Flashcards in Enteroviruses Deck (23):
Pico(Small) RNA viruses, enterovirus, rhinovirus, hepatitis A
How many serotypes of enteroviruses are there?
71, polioviruses 1-3, coxsackie viruses, echoviruses, numbered enteroviruses
Temperate climates: summer and fall, Tropics: year round.
Who does enterovirus affect most?
What type of symptoms do most enteroviruses cause?
Most are asymptomatic or result in non-febrile illness with mild respiratory symptoms
Enterovirus viral characteristics
+ sense, single stranded RNA viruses, icosahedral capsid, NO envelope but resistant to harsh environmental conditions like sewage, broad pH range, GI tract, detergents
Contains receptor binding site that is buried within a canyon to hide it from antibodies
Enterovirus replication cycle
Reception, internalization, replication in cytoplasm, inhibition of host cell RNA synthesis, cytolytic
Pathogenesis of poliovirus
Enters the nasopharynx, replicates in oropharynx, primary virema, travels via nerves from muscle to motor neurons in anterior horn and brainstem, shedding in stool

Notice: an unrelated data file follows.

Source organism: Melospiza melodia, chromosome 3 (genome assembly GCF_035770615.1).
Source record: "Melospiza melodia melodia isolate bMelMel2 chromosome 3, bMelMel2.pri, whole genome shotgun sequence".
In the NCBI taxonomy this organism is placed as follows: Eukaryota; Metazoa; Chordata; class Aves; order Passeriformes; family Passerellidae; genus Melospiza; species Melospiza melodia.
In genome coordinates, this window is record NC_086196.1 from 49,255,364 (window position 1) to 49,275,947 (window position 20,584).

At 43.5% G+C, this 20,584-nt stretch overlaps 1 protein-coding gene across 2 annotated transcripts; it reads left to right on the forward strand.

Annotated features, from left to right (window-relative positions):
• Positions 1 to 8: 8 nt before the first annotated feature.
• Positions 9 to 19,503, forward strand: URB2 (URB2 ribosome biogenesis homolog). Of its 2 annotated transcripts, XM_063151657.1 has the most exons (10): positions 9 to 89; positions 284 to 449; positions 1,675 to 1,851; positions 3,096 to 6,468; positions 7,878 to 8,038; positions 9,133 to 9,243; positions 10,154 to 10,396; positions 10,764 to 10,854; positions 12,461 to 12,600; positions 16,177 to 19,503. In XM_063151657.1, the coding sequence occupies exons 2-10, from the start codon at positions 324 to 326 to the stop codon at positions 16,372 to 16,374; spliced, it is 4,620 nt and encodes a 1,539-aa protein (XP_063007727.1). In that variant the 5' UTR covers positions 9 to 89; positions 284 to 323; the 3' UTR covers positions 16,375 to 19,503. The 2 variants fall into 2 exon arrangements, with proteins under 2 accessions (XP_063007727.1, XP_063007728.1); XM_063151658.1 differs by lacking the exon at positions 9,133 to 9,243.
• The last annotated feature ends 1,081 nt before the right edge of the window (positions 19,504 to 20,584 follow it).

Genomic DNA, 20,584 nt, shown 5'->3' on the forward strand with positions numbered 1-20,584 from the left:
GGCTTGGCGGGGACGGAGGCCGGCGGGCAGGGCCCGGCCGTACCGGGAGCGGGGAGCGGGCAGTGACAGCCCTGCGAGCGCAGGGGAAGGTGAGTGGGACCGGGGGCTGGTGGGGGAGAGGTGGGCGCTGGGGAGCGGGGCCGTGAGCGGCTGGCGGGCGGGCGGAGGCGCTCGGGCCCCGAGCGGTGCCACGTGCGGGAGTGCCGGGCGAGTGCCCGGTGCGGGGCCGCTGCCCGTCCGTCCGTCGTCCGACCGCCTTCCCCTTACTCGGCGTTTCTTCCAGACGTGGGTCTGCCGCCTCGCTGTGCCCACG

Where can viruses be shed for weeks?
Nasal secretions and stool (longer in stool)
Mechanism of injury for enteroviruses
Cytolysis (for all but Hep A), immune mediated (for Hep A).
What prevents establishment of initial infection
What prevents/controls viremia?
What type of clinical syndromes does poliovirus cause?
Asymptomatic in 90%, Minor febrile illness in 5%, non paralytic aseptic meningitis in 1-2 percent, Paralytic in 2% or less.
Two polio vaccines
Inactivated: Salk (IM)
Live: Sabin (oral)
3 countries that still have polio
Afghanistan, Nigeria, Pakistan
Other enteroviruses cause
Exanthems, febrile illness, URI, acute hemorrhagic conjunctivitis
Which virus causes Hand foot and mouth disease
Which virus causes overwhelming neonatal disease?
How to distinguish viral meningitis from bacterial?
Elevated WBC in CSF, but markedly less than bacteria. Lymphocytic predominance, normal glucose and protein.
Long incubation period, Slow but progressive neurologic deterioration, uniformly fatal over a period of months
Common pathologic findings in prion diseases
Minimal inflammatory response, neuronal degeneration, astrocyte proliferation, vacuoles within cells,